Tanzania


If Kenya is blessed with the heart of Africa Tanzania is blessed with its very soul.

The massive and overpowering volcano Mount Kilimanjaro welcomes visitors into the country and what a glorious greeting it is. The highest mountain in Africa, snow clad and awe inspiring stands guard over the most incredible wildlife spectacles in the world. lake Natron, lake Manyara, Ngorongoro caldera, the endless Serengeti plains, Selous and Ruaha and the oceanic wonders Zanzibar contain a truly amazing repertoire of wildlife, second to none in the world. The diversity of Kenya does compare in beauty with this utter brazen display of wildlife but not in size. For sheer size of wilderness zones Tanzania beats Kenya by a large margin.

Home to the Olduvai Gorge, the most famous palaeoanthropological discovery of the century, Tanzania is blessed with an impressive array of archeological and historical heritage sites. Mid-Pleistocene sites are found in the southwest of Tanzania, while the later Quaternary sites of Mdutu, Eysi and Ngaloba have all yielded significant fossil evidence for dating the evolution of Homo Sapiens which has proven that anatomically, modern humans evolved in East Africa.

Where there are Homo Sapiens we have caves and rock paintings and the country has many examples of prehistoric ‘rock art’, some dating back about 50,000 years. Though much of the area remains unexplored more than five hundred such sites have been found in the central highlands alone. A string of early Iron Age sites in the Kagera region of northwest Tanzania, provides evidence that its inhabitants had developed complex metallurgical skills, involving the production of carbon steel, almost 2,000 years before such skills were evolved in the West. It is also believed that this region supplied the metal for the infamous Maasai spears which helped them rule the area for so long. Numerous medieval ruins of significant historical importance from later years can be seen scattered along Tanzania’s and stunning long coastline.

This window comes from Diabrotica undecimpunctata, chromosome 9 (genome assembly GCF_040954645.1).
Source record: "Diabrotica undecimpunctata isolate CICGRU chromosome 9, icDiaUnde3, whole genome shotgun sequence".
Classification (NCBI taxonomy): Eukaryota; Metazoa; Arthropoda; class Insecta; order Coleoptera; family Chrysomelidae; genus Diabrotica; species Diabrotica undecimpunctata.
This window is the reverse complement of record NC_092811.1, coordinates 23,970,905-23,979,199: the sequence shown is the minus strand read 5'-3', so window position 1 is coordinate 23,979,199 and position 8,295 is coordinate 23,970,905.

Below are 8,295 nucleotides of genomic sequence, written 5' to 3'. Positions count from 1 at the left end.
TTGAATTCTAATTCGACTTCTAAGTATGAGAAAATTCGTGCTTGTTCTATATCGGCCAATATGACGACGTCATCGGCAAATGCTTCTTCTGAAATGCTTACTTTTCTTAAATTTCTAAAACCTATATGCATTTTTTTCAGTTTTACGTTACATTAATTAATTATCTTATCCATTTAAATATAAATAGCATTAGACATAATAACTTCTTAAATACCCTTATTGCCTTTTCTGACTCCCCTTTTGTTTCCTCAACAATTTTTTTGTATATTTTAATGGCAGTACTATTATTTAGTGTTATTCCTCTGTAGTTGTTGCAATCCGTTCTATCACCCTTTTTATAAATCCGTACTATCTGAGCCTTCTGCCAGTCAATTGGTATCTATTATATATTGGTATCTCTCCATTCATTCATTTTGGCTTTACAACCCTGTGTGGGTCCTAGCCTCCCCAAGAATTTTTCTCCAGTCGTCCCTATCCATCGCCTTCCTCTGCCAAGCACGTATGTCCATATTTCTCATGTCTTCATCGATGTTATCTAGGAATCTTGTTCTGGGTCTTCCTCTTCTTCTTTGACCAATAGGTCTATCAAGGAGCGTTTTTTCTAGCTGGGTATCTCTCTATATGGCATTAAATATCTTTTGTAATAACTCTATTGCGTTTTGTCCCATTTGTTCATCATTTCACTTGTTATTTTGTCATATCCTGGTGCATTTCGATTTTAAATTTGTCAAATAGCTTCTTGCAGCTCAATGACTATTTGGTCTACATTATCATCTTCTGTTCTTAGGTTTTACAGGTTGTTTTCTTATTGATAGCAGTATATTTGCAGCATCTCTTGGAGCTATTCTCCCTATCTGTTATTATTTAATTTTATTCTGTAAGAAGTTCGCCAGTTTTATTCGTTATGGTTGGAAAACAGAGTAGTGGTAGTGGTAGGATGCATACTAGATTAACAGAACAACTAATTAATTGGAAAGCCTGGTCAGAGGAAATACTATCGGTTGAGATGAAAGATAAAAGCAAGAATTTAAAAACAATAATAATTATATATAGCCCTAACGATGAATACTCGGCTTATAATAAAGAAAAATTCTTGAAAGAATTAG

In a country where almost a quarter of the country’s total land area is protected, either as national parks, reserves or conservation areas; game viewing in the immense wilderness of Tanzania is a surreal experience. From the vast plains of the Serengeti in the north, to the chimpanzee sanctuaries of Gombe and Mahale in the west and the lesser-known ‘jewels’ of Ruaha and the Selous in the south, Tanzania’s biodiversity is breathtaking and is best understood when broken down into circuits.

The Northern Circuit

The ‘northern circuit’ consists of the Serengeti, Tanzania’s oldest and most famous national park, and the adjacent Ngorongoro Conservation Area (NCA), which includes the magnificent Ngorongoro Crater, the largest unbroken caldera in the world. For its hseer and stark beauty we have added Lake Natron to this circuit and use it on our expeditions. Kilimanjaro, Arusha, Manyara and Tarangire National Parks form extended biospheres and are best visited in conjunction with the Northern Circuit. The adventurous few, time on hand, should try an overland trip through the Usambara and Pare mountains, and Mkomazi Game Reserve. The plantlife here is remarkable and the montane forests are listed as one of the eleven most important zones of biological diversity in the world.

 

The Western Circuit

Lakes Victoria and Tangayika, Gombe Stream and Mahale Mountains national parks form The Western Circuit. Lake Victoria is Africa’s largest and the world’s second largest freshwater lake. Lake Tanganyika is the longest fresh water lake in the world (677km), and the second deepest (1433m), with over 250 species of fish. Its great age, isolation and stability have made it a marvellous evolutionary storehouse. Nearly all of the lake’s cichlids are unique as are some species of crabs, molluscs and crustaceans. All these make it a truly remarkable biological habitat. Gombe Stream and Mahale Mountains national parks are among the few remaining natural habitats for chimpanzees in the world. They are also home to various other primates, big game and birds.

The Southern Circuit

Vast tracts of land remain unexplored and unexploited in southern Tanzania and these include the enormous Selous Game Reserve, Africa’s largest, which occupies an area of approximately 50,000 sq. km. The southern parks’ unspoilt loveliness, with big game that still behaves with the uncertainty of old is due to the relative inaccessibility of the region with the four-wheel drive vehicle being the best way to get around the region. Other national parks in the area are Katavi, Ruaha and Mikumi national parks and though all four are well stocked game sighting is a challenge because of the sheer size of the parks and the dense habitat.

Lake Nyasa (also known as lake Malawi) northern shores are home to the Nyakusa people whose huts and villages have remained unchanged for centuries. The Kisi, another Lake Nyasa people, are famed for their pottery.

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